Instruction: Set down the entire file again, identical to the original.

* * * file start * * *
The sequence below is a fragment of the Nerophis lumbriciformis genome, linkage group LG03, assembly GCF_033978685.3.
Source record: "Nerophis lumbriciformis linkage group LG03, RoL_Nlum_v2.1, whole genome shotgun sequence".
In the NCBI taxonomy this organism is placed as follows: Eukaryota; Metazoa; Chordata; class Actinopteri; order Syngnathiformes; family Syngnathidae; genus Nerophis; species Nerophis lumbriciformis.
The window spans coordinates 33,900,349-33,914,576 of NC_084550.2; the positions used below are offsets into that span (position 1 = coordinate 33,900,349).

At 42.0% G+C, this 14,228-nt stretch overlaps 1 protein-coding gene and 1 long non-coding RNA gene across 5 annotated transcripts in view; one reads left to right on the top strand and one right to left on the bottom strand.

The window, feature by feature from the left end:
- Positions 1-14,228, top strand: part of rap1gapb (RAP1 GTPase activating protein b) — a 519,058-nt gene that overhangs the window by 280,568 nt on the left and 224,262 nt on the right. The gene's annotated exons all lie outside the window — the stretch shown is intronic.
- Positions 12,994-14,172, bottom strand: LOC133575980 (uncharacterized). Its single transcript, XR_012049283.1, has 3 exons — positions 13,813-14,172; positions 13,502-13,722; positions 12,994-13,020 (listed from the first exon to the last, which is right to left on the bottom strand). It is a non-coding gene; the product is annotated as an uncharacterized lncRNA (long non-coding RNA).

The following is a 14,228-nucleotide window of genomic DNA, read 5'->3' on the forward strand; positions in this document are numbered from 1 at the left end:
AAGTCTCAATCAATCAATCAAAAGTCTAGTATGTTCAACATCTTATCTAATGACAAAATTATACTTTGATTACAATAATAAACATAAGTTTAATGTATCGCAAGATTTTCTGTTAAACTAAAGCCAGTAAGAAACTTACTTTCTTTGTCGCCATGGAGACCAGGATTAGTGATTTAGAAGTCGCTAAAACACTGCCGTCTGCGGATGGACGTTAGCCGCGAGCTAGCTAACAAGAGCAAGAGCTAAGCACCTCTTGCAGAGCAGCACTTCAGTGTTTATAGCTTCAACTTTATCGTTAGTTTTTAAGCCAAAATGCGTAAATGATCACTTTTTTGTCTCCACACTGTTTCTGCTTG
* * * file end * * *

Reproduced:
The sequence below is a fragment of the Nerophis lumbriciformis genome, linkage group LG03, assembly GCF_033978685.3.
Source record: "Nerophis lumbriciformis linkage group LG03, RoL_Nlum_v2.1, whole genome shotgun sequence".
In the NCBI taxonomy this organism is placed as follows: Eukaryota; Metazoa; Chordata; class Actinopteri; order Syngnathiformes; family Syngnathidae; genus Nerophis; species Nerophis lumbriciformis.
The window spans coordinates 33,900,349-33,914,576 of NC_084550.2; the positions used below are offsets into that span (position 1 = coordinate 33,900,349).

At 42.0% G+C, this 14,228-nt stretch overlaps 1 protein-coding gene and 1 long non-coding RNA gene across 5 annotated transcripts in view; one reads left to right on the top strand and one right to left on the bottom strand.

The window, feature by feature from the left end:
- Positions 1-14,228, top strand: part of rap1gapb (RAP1 GTPase activating protein b) — a 519,058-nt gene that overhangs the window by 280,568 nt on the left and 224,262 nt on the right. The gene's annotated exons all lie outside the window — the stretch shown is intronic.
- Positions 12,994-14,172, bottom strand: LOC133575980 (uncharacterized). Its single transcript, XR_012049283.1, has 3 exons — positions 13,813-14,172; positions 13,502-13,722; positions 12,994-13,020 (listed from the first exon to the last, which is right to left on the bottom strand). It is a non-coding gene; the product is annotated as an uncharacterized lncRNA (long non-coding RNA).

The following is a 14,228-nucleotide window of genomic DNA, read 5'->3' on the forward strand; positions in this document are numbered from 1 at the left end:
AAGTCTCAATCAATCAATCAAAAGTCTAGTATGTTCAACATCTTATCTAATGACAAAATTATACTTTGATTACAATAATAAACATAAGTTTAATGTATCGCAAGATTTTCTGTTAAACTAAAGCCAGTAAGAAACTTACTTTCTTTGTCGCCATGGAGACCAGGATTAGTGATTTAGAAGTCGCTAAAACACTGCCGTCTGCGGATGGACGTTAGCCGCGAGCTAGCTAACAAGAGCAAGAGCTAAGCACCTCTTGCAGAGCAGCACTTCAGTGTTTATAGCTTCAACTTTATCGTTAGTTTTTAAGCCAAAATGCGTAAATGATCACTTTTTTGTCTCCACACTGTTTCTGCTTG